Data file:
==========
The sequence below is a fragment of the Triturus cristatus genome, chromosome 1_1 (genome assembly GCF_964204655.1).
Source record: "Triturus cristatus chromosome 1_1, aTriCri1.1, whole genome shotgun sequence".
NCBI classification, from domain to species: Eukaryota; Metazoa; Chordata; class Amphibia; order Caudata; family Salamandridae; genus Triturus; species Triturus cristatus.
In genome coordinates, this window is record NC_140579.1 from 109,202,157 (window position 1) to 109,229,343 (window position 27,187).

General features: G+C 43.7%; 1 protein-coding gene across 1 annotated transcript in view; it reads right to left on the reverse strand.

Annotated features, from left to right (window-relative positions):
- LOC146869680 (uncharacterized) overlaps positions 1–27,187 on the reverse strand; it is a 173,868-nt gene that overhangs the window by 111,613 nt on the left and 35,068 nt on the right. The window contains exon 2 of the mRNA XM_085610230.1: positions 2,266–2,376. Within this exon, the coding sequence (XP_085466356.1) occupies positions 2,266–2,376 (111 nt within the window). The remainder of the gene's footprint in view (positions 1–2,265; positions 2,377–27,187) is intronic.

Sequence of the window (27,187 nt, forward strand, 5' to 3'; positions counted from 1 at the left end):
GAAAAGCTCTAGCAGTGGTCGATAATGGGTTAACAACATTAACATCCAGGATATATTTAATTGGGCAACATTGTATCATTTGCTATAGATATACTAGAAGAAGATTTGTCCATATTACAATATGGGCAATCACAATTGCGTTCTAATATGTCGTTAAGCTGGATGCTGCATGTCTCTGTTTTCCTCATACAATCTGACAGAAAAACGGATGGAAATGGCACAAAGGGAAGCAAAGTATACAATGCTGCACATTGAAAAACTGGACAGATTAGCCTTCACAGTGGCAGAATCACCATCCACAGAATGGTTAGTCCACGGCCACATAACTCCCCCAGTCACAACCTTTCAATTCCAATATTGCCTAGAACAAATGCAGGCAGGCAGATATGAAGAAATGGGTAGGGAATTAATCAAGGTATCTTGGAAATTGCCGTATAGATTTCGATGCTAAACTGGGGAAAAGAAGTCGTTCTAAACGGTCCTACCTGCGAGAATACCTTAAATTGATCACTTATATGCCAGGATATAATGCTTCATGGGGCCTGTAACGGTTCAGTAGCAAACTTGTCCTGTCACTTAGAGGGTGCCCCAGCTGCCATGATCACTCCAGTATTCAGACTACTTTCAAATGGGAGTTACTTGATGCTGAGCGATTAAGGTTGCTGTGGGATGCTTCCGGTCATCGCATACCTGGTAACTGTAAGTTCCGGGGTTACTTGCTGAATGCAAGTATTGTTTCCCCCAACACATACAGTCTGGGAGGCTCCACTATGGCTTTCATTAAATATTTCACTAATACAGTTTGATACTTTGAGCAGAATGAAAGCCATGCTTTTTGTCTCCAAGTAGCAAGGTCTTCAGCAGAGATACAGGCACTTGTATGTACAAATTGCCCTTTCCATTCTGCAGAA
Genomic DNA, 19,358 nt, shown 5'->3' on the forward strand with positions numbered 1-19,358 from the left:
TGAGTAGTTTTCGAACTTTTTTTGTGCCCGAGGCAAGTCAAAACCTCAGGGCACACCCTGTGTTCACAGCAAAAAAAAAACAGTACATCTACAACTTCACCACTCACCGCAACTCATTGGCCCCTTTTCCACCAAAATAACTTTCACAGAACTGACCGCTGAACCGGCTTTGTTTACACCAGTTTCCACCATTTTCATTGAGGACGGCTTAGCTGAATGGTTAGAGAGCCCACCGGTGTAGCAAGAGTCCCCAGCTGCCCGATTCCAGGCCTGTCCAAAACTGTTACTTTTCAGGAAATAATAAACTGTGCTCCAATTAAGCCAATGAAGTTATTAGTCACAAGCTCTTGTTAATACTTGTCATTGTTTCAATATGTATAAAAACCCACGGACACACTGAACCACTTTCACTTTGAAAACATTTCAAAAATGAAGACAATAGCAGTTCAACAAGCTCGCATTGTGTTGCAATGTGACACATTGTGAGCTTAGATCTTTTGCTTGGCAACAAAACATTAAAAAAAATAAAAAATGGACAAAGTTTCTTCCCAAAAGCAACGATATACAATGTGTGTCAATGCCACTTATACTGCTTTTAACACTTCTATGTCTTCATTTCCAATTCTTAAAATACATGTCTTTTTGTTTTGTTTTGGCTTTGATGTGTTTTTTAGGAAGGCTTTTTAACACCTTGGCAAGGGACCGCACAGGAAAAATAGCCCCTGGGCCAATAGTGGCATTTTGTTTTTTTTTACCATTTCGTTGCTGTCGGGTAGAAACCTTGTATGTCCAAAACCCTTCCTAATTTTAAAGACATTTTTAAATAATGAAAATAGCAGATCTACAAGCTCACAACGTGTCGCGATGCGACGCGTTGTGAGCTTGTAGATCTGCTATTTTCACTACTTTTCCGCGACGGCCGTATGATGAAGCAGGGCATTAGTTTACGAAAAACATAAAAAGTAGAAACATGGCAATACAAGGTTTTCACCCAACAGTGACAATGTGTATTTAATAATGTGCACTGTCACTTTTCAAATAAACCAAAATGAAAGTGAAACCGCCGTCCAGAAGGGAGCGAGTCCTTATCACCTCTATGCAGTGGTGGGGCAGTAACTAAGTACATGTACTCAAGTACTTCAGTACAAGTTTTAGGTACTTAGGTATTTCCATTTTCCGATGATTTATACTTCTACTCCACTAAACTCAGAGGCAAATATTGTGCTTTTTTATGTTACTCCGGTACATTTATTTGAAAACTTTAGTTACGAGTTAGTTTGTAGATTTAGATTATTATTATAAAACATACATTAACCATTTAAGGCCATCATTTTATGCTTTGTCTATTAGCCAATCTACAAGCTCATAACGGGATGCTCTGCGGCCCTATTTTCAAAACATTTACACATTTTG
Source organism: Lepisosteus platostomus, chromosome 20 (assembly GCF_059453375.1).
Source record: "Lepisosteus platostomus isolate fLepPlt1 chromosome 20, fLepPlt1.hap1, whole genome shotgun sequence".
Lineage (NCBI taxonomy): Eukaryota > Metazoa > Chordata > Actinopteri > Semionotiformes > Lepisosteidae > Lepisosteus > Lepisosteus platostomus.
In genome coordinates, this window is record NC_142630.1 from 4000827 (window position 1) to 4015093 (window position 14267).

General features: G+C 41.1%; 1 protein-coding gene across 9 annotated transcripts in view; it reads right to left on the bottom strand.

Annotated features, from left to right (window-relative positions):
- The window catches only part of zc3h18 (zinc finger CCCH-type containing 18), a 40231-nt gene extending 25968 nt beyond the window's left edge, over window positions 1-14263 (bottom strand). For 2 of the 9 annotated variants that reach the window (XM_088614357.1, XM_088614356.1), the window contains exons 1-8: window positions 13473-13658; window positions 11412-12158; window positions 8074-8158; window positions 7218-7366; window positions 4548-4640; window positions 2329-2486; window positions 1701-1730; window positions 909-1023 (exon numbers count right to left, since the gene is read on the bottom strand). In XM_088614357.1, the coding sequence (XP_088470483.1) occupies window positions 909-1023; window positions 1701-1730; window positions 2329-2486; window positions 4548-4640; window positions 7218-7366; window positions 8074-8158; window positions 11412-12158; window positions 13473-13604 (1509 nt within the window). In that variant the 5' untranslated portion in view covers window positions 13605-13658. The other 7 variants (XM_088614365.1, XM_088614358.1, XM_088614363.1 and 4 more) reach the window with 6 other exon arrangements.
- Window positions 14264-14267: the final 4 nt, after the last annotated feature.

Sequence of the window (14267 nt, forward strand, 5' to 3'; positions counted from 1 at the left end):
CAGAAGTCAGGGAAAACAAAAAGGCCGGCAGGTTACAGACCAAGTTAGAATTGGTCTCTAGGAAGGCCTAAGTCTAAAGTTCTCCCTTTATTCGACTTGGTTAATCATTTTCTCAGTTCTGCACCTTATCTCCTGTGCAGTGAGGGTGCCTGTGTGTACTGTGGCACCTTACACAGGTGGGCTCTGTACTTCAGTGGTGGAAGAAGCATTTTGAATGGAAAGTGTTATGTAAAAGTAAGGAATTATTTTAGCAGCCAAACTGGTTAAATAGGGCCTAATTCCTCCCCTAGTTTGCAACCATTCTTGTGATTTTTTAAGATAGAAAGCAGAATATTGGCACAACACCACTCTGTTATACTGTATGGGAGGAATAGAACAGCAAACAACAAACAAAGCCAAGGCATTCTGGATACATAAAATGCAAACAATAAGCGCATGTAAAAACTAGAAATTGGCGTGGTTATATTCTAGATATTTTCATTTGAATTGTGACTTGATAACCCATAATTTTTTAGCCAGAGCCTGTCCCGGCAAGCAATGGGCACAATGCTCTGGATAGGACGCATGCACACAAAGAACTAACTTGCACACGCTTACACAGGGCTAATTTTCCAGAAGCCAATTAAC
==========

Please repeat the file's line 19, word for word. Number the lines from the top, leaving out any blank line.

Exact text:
- Window positions 14264-14267: the final 4 nt, after the last annotated feature.